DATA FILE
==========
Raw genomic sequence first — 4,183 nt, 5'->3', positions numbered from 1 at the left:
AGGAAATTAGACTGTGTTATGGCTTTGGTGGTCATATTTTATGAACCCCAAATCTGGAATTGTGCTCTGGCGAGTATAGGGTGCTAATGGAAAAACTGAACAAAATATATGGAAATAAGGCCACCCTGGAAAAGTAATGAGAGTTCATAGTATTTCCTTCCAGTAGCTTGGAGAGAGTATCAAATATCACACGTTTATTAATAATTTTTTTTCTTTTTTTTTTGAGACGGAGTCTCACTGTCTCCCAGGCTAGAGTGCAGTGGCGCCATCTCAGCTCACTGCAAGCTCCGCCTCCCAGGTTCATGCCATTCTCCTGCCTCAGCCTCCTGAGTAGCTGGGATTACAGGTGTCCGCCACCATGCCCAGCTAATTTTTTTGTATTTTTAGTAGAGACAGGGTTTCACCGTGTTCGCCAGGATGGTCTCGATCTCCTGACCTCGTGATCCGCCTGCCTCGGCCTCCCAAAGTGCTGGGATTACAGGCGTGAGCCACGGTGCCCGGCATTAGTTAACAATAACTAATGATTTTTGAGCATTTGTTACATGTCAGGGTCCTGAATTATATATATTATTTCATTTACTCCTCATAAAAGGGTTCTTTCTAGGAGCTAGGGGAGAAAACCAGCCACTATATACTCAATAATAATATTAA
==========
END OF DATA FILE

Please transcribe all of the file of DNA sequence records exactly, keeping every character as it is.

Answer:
Raw genomic sequence first — 4,183 nt, 5'->3', positions numbered from 1 at the left:
AGGAAATTAGACTGTGTTATGGCTTTGGTGGTCATATTTTATGAACCCCAAATCTGGAATTGTGCTCTGGCGAGTATAGGGTGCTAATGGAAAAACTGAACAAAATATATGGAAATAAGGCCACCCTGGAAAAGTAATGAGAGTTCATAGTATTTCCTTCCAGTAGCTTGGAGAGAGTATCAAATATCACACGTTTATTAATAATTTTTTTTCTTTTTTTTTTGAGACGGAGTCTCACTGTCTCCCAGGCTAGAGTGCAGTGGCGCCATCTCAGCTCACTGCAAGCTCCGCCTCCCAGGTTCATGCCATTCTCCTGCCTCAGCCTCCTGAGTAGCTGGGATTACAGGTGTCCGCCACCATGCCCAGCTAATTTTTTTGTATTTTTAGTAGAGACAGGGTTTCACCGTGTTCGCCAGGATGGTCTCGATCTCCTGACCTCGTGATCCGCCTGCCTCGGCCTCCCAAAGTGCTGGGATTACAGGCGTGAGCCACGGTGCCCGGCATTAGTTAACAATAACTAATGATTTTTGAGCATTTGTTACATGTCAGGGTCCTGAATTATATATATTATTTCATTTACTCCTCATAAAAGGGTTCTTTCTAGGAGCTAGGGGAGAAAACCAGCCACTATATACTCAATAATAATATTAA